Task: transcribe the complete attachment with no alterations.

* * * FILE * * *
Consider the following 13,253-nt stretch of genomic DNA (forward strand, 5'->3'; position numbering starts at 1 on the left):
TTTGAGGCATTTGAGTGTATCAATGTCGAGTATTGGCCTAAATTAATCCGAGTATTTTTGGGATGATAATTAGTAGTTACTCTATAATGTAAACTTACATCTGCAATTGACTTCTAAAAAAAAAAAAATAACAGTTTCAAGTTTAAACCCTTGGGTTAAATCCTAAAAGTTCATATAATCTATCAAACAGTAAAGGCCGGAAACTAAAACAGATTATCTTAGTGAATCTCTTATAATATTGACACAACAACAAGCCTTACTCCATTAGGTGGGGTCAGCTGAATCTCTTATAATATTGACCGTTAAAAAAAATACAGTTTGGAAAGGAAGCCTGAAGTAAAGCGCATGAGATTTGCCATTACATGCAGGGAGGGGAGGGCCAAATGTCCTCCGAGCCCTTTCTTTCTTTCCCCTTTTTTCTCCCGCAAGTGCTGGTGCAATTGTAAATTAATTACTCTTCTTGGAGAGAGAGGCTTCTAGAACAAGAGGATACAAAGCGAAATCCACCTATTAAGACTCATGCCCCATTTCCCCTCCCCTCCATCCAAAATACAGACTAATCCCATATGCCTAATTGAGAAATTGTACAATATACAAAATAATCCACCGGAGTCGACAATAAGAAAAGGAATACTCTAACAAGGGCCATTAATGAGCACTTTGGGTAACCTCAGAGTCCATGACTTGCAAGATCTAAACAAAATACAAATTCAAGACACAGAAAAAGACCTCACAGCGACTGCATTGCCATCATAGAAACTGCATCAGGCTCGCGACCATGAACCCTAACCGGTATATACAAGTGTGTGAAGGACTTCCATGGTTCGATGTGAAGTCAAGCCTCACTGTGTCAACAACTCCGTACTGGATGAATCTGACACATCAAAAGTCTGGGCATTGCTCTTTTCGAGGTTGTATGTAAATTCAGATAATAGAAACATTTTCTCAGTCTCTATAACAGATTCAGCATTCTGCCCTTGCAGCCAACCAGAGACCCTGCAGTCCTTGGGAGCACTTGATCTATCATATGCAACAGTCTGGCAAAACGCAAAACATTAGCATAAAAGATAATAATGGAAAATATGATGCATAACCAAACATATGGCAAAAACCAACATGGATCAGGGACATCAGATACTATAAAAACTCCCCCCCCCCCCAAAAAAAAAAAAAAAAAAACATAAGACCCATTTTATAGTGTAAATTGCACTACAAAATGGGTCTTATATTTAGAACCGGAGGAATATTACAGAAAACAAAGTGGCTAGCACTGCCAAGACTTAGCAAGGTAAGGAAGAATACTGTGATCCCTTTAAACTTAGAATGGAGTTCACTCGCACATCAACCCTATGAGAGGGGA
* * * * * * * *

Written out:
Consider the following 13,253-nt stretch of genomic DNA (forward strand, 5'->3'; position numbering starts at 1 on the left):
TTTGAGGCATTTGAGTGTATCAATGTCGAGTATTGGCCTAAATTAATCCGAGTATTTTTGGGATGATAATTAGTAGTTACTCTATAATGTAAACTTACATCTGCAATTGACTTCTAAAAAAAAAAAAATAACAGTTTCAAGTTTAAACCCTTGGGTTAAATCCTAAAAGTTCATATAATCTATCAAACAGTAAAGGCCGGAAACTAAAACAGATTATCTTAGTGAATCTCTTATAATATTGACACAACAACAAGCCTTACTCCATTAGGTGGGGTCAGCTGAATCTCTTATAATATTGACCGTTAAAAAAAATACAGTTTGGAAAGGAAGCCTGAAGTAAAGCGCATGAGATTTGCCATTACATGCAGGGAGGGGAGGGCCAAATGTCCTCCGAGCCCTTTCTTTCTTTCCCCTTTTTTCTCCCGCAAGTGCTGGTGCAATTGTAAATTAATTACTCTTCTTGGAGAGAGAGGCTTCTAGAACAAGAGGATACAAAGCGAAATCCACCTATTAAGACTCATGCCCCATTTCCCCTCCCCTCCATCCAAAATACAGACTAATCCCATATGCCTAATTGAGAAATTGTACAATATACAAAATAATCCACCGGAGTCGACAATAAGAAAAGGAATACTCTAACAAGGGCCATTAATGAGCACTTTGGGTAACCTCAGAGTCCATGACTTGCAAGATCTAAACAAAATACAAATTCAAGACACAGAAAAAGACCTCACAGCGACTGCATTGCCATCATAGAAACTGCATCAGGCTCGCGACCATGAACCCTAACCGGTATATACAAGTGTGTGAAGGACTTCCATGGTTCGATGTGAAGTCAAGCCTCACTGTGTCAACAACTCCGTACTGGATGAATCTGACACATCAAAAGTCTGGGCATTGCTCTTTTCGAGGTTGTATGTAAATTCAGATAATAGAAACATTTTCTCAGTCTCTATAACAGATTCAGCATTCTGCCCTTGCAGCCAACCAGAGACCCTGCAGTCCTTGGGAGCACTTGATCTATCATATGCAACAGTCTGGCAAAACGCAAAACATTAGCATAAAAGATAATAATGGAAAATATGATGCATAACCAAACATATGGCAAAAACCAACATGGATCAGGGACATCAGATACTATAAAAACTCCCCCCCCCCCCAAAAAAAAAAAAAAAAAAACATAAGACCCATTTTATAGTGTAAATTGCACTACAAAATGGGTCTTATATTTAGAACCGGAGGAATATTACAGAAAACAAAGTGGCTAGCACTGCCAAGACTTAGCAAGGTAAGGAAGAATACTGTGATCCCTTTAAACTTAGAATGGAGTTCACTCGCACATCAACCCTATGAGAGGGGA